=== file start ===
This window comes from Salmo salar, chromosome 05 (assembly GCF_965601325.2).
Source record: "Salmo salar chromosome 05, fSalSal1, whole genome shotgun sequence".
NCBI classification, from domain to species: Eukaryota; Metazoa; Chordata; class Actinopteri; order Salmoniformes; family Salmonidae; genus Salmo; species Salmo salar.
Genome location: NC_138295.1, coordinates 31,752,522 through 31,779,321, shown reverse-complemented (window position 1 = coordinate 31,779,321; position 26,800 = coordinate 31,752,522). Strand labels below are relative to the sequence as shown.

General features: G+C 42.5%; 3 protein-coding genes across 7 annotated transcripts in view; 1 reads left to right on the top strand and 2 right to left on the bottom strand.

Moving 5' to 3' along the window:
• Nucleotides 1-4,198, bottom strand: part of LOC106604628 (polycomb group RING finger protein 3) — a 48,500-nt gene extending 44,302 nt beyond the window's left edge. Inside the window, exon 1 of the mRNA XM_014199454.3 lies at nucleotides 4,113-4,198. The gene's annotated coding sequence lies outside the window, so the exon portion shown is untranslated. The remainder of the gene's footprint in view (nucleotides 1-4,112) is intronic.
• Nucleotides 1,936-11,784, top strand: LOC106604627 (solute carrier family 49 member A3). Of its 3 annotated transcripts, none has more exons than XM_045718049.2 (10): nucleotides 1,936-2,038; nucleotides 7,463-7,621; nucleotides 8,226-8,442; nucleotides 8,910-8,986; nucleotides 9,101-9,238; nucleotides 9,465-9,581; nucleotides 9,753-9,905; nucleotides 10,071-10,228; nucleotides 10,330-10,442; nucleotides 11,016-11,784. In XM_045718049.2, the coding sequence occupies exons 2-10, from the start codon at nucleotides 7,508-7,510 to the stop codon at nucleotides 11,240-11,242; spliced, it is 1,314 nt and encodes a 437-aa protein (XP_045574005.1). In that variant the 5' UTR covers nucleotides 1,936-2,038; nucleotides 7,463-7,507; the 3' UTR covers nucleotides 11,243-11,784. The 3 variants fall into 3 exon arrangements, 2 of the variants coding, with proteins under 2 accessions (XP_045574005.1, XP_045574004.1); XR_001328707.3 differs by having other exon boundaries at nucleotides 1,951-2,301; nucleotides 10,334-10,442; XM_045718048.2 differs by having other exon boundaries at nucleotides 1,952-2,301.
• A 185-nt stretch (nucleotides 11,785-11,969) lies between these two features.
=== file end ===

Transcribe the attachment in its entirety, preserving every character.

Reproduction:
This window comes from Salmo salar, chromosome 05 (assembly GCF_965601325.2).
Source record: "Salmo salar chromosome 05, fSalSal1, whole genome shotgun sequence".
NCBI classification, from domain to species: Eukaryota; Metazoa; Chordata; class Actinopteri; order Salmoniformes; family Salmonidae; genus Salmo; species Salmo salar.
Genome location: NC_138295.1, coordinates 31,752,522 through 31,779,321, shown reverse-complemented (window position 1 = coordinate 31,779,321; position 26,800 = coordinate 31,752,522). Strand labels below are relative to the sequence as shown.

General features: G+C 42.5%; 3 protein-coding genes across 7 annotated transcripts in view; 1 reads left to right on the top strand and 2 right to left on the bottom strand.

Moving 5' to 3' along the window:
• Nucleotides 1-4,198, bottom strand: part of LOC106604628 (polycomb group RING finger protein 3) — a 48,500-nt gene extending 44,302 nt beyond the window's left edge. Inside the window, exon 1 of the mRNA XM_014199454.3 lies at nucleotides 4,113-4,198. The gene's annotated coding sequence lies outside the window, so the exon portion shown is untranslated. The remainder of the gene's footprint in view (nucleotides 1-4,112) is intronic.
• Nucleotides 1,936-11,784, top strand: LOC106604627 (solute carrier family 49 member A3). Of its 3 annotated transcripts, none has more exons than XM_045718049.2 (10): nucleotides 1,936-2,038; nucleotides 7,463-7,621; nucleotides 8,226-8,442; nucleotides 8,910-8,986; nucleotides 9,101-9,238; nucleotides 9,465-9,581; nucleotides 9,753-9,905; nucleotides 10,071-10,228; nucleotides 10,330-10,442; nucleotides 11,016-11,784. In XM_045718049.2, the coding sequence occupies exons 2-10, from the start codon at nucleotides 7,508-7,510 to the stop codon at nucleotides 11,240-11,242; spliced, it is 1,314 nt and encodes a 437-aa protein (XP_045574005.1). In that variant the 5' UTR covers nucleotides 1,936-2,038; nucleotides 7,463-7,507; the 3' UTR covers nucleotides 11,243-11,784. The 3 variants fall into 3 exon arrangements, 2 of the variants coding, with proteins under 2 accessions (XP_045574005.1, XP_045574004.1); XR_001328707.3 differs by having other exon boundaries at nucleotides 1,951-2,301; nucleotides 10,334-10,442; XM_045718048.2 differs by having other exon boundaries at nucleotides 1,952-2,301.
• A 185-nt stretch (nucleotides 11,785-11,969) lies between these two features.